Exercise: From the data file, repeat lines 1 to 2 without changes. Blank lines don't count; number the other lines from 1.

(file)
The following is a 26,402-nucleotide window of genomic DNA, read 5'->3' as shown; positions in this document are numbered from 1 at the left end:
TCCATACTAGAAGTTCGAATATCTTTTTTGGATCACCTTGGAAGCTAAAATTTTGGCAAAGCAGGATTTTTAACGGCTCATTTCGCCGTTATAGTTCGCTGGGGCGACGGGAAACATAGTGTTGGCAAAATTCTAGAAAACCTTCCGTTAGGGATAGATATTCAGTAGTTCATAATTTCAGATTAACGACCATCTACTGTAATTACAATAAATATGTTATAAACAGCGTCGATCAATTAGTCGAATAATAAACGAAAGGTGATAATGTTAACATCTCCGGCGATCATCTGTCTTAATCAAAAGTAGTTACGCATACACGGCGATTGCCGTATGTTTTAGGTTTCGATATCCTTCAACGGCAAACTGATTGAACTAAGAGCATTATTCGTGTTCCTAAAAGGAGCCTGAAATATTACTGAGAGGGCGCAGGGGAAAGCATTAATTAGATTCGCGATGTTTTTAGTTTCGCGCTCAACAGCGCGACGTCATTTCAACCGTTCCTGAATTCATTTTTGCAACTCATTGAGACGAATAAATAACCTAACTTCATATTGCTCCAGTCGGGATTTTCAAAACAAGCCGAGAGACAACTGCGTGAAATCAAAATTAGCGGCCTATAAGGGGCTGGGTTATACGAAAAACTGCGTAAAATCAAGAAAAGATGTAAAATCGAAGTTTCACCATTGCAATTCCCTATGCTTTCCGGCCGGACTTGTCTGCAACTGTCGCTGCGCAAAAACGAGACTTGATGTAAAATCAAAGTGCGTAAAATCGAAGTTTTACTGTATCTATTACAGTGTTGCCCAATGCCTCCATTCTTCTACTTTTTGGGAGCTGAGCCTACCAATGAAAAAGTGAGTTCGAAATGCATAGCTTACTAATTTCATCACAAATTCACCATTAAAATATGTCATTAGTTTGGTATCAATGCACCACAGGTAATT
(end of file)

The following is a 26,402-nucleotide window of genomic DNA, read 5'->3' as shown; positions in this document are numbered from 1 at the left end:
TCCATACTAGAAGTTCGAATATCTTTTTTGGATCACCTTGGAAGCTAAAATTTTGGCAAAGCAGGATTTTTAACGGCTCATTTCGCCGTTATAGTTCGCTGGGGCGACGGGAAACATAGTGTTGGCAAAATTCTAGAAAACCTTCCGTTAGGGATAGATATTCAGTAGTTCATAATTTCAGATTAACGACCATCTACTGTAATTACAATAAATATGTTATAAACAGCGTCGATCAATTAGTCGAATAATAAACGAAAGGTGATAATGTTAACATCTCCGGCGATCATCTGTCTTAATCAAAAGTAGTTACGCATACACGGCGATTGCCGTATGTTTTAGGTTTCGATATCCTTCAACGGCAAACTGATTGAACTAAGAGCATTATTCGTGTTCCTAAAAGGAGCCTGAAATATTACTGAGAGGGCGCAGGGGAAAGCATTAATTAGATTCGCGATGTTTTTAGTTTCGCGCTCAACAGCGCGACGTCATTTCAACCGTTCCTGAATTCATTTTTGCAACTCATTGAGACGAATAAATAACCTAACTTCATATTGCTCCAGTCGGGATTTTCAAAACAAGCCGAGAGACAACTGCGTGAAATCAAAATTAGCGGCCTATAAGGGGCTGGGTTATACGAAAAACTGCGTAAAATCAAGAAAAGATGTAAAATCGAAGTTTCACCATTGCAATTCCCTATGCTTTCCGGCCGGACTTGTCTGCAACTGTCGCTGCGCAAAAACGAGACTTGATGTAAAATCAAAGTGCGTAAAATCGAAGTTTTACTGTATCTATTACAGTGTTGCCCAATGCCTCCATTCTTCTACTTTTTGGGAGCTGAGCCTACCAATGAAAAAGTGAGTTCGAAATGCATAGCTTACTAATTTCATCACAAATTCACCATTAAAATATGTCATTAGTTTGGTATCAATGCACCACAGGTAATT